I suspect there actually wasn’t much talking about it when players changed teams. For one thing, these players would have been culpable to some degree, even if they weren’t active participants but failed to do anything to stop it. How nobile is it to unearth such a scheme only after you’re no longer benefitting from it? Second, even the most disgruntled employee is no doubt leaving behind friends in that locker room who would suffer the consequences of any action players might take after the fact. You’ve played sports, so you know how important the concept of trust is on a team.But that brings me back to former players. I wonder if there was some sort of NDA or something involved?
I get everything looks dumb and inevitable in hindsight and plenty of people deal drugs or rob banks even though they’re likely to be caught eventually, but running a scheme like this in a competitive league with frequent player movement and millions of dollars at stakes seems incredibly arrogant or reckless.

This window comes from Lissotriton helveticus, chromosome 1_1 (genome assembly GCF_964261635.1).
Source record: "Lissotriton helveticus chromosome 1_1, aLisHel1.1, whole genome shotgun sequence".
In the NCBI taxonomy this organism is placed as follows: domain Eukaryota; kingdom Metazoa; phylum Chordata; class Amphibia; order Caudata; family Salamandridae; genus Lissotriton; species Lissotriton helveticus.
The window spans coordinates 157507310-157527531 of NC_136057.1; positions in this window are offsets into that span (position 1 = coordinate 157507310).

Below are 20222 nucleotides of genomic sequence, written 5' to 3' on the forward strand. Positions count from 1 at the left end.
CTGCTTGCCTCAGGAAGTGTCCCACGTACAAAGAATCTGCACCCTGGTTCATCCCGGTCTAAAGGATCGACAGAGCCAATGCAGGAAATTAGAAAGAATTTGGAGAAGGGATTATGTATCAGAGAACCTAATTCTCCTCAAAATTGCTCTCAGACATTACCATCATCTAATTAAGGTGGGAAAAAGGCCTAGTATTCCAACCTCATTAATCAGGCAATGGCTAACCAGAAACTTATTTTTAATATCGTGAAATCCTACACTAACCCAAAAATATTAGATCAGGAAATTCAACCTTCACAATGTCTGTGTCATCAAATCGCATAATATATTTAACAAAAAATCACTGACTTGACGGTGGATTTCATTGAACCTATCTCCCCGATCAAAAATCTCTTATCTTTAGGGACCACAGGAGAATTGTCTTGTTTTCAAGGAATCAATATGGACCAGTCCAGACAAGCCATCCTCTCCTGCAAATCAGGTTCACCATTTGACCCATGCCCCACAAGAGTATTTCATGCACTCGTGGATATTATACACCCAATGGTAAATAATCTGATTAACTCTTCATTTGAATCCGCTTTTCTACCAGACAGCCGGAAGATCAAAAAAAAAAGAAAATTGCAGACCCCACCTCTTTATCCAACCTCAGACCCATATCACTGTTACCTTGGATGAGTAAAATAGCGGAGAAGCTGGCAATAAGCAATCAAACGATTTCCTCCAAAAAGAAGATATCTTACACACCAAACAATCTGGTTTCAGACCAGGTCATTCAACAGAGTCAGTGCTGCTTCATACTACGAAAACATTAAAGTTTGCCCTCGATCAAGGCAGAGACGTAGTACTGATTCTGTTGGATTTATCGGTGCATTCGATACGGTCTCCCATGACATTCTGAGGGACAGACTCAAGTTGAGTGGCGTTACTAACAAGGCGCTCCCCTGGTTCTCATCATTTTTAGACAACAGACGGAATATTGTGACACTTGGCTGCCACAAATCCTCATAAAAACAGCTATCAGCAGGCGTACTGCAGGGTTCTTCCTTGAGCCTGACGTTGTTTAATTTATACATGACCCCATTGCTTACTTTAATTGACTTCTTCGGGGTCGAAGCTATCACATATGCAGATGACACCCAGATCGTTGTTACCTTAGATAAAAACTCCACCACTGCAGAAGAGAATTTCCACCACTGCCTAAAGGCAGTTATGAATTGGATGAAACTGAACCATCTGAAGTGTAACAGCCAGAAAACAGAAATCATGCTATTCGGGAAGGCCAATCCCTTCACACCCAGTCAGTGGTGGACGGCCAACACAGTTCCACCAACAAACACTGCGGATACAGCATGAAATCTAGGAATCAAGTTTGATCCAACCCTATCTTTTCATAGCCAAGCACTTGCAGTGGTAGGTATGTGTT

Though I guess banners fly forever.
Edit: and I suppose there’s the Serpico thing. Any former players benefitted from the system so they’d be ratting on themselves. Even pitchers got W’s, H’s and saves.
I can imagine players giving their new teammates under-the-table advice on behavioral changes they might want to make in orde to thwart the Astros when they played them but not mention any specifics, at least to higher ups.